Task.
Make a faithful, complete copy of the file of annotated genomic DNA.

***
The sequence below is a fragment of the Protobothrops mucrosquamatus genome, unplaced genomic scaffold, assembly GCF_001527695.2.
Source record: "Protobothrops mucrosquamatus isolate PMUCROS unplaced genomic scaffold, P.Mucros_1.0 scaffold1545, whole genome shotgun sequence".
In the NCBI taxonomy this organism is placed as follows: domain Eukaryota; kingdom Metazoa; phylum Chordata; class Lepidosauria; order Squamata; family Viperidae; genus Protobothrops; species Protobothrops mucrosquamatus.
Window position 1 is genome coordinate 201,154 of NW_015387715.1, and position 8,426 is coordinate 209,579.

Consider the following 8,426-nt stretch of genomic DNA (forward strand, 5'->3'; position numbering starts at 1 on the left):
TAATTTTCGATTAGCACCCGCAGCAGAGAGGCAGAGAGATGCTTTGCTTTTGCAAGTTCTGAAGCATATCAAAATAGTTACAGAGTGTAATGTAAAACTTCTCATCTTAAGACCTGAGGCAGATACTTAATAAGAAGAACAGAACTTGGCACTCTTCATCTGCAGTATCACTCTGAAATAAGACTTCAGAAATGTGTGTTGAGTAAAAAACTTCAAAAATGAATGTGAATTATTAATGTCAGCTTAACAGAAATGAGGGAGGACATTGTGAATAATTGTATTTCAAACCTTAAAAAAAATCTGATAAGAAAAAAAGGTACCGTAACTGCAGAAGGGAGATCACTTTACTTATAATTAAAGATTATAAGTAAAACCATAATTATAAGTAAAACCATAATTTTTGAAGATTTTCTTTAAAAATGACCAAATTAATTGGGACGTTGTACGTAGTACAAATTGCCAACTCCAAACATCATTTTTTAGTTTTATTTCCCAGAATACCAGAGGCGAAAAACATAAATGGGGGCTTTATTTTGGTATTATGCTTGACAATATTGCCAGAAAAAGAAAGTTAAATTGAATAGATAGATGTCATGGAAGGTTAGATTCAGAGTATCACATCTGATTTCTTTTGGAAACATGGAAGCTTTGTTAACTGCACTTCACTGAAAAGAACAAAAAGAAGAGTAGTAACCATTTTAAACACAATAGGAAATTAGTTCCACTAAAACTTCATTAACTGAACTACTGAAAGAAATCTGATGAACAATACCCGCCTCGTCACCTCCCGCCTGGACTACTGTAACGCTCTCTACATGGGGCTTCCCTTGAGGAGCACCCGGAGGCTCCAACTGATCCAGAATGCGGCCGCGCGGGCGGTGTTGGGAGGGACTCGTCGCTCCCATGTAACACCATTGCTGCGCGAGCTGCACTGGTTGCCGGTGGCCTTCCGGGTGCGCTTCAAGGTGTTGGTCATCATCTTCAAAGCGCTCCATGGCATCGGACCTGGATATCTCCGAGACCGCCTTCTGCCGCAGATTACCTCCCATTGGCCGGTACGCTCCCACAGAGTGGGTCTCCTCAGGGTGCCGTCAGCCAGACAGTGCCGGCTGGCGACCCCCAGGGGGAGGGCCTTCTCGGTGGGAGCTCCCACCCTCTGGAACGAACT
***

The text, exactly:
The sequence below is a fragment of the Protobothrops mucrosquamatus genome, unplaced genomic scaffold, assembly GCF_001527695.2.
Source record: "Protobothrops mucrosquamatus isolate PMUCROS unplaced genomic scaffold, P.Mucros_1.0 scaffold1545, whole genome shotgun sequence".
In the NCBI taxonomy this organism is placed as follows: domain Eukaryota; kingdom Metazoa; phylum Chordata; class Lepidosauria; order Squamata; family Viperidae; genus Protobothrops; species Protobothrops mucrosquamatus.
Window position 1 is genome coordinate 201,154 of NW_015387715.1, and position 8,426 is coordinate 209,579.

Consider the following 8,426-nt stretch of genomic DNA (forward strand, 5'->3'; position numbering starts at 1 on the left):
TAATTTTCGATTAGCACCCGCAGCAGAGAGGCAGAGAGATGCTTTGCTTTTGCAAGTTCTGAAGCATATCAAAATAGTTACAGAGTGTAATGTAAAACTTCTCATCTTAAGACCTGAGGCAGATACTTAATAAGAAGAACAGAACTTGGCACTCTTCATCTGCAGTATCACTCTGAAATAAGACTTCAGAAATGTGTGTTGAGTAAAAAACTTCAAAAATGAATGTGAATTATTAATGTCAGCTTAACAGAAATGAGGGAGGACATTGTGAATAATTGTATTTCAAACCTTAAAAAAAATCTGATAAGAAAAAAAGGTACCGTAACTGCAGAAGGGAGATCACTTTACTTATAATTAAAGATTATAAGTAAAACCATAATTATAAGTAAAACCATAATTTTTGAAGATTTTCTTTAAAAATGACCAAATTAATTGGGACGTTGTACGTAGTACAAATTGCCAACTCCAAACATCATTTTTTAGTTTTATTTCCCAGAATACCAGAGGCGAAAAACATAAATGGGGGCTTTATTTTGGTATTATGCTTGACAATATTGCCAGAAAAAGAAAGTTAAATTGAATAGATAGATGTCATGGAAGGTTAGATTCAGAGTATCACATCTGATTTCTTTTGGAAACATGGAAGCTTTGTTAACTGCACTTCACTGAAAAGAACAAAAAGAAGAGTAGTAACCATTTTAAACACAATAGGAAATTAGTTCCACTAAAACTTCATTAACTGAACTACTGAAAGAAATCTGATGAACAATACCCGCCTCGTCACCTCCCGCCTGGACTACTGTAACGCTCTCTACATGGGGCTTCCCTTGAGGAGCACCCGGAGGCTCCAACTGATCCAGAATGCGGCCGCGCGGGCGGTGTTGGGAGGGACTCGTCGCTCCCATGTAACACCATTGCTGCGCGAGCTGCACTGGTTGCCGGTGGCCTTCCGGGTGCGCTTCAAGGTGTTGGTCATCATCTTCAAAGCGCTCCATGGCATCGGACCTGGATATCTCCGAGACCGCCTTCTGCCGCAGATTACCTCCCATTGGCCGGTACGCTCCCACAGAGTGGGTCTCCTCAGGGTGCCGTCAGCCAGACAGTGCCGGCTGGCGACCCCCAGGGGGAGGGCCTTCTCGGTGGGAGCTCCCACCCTCTGGAACGAACT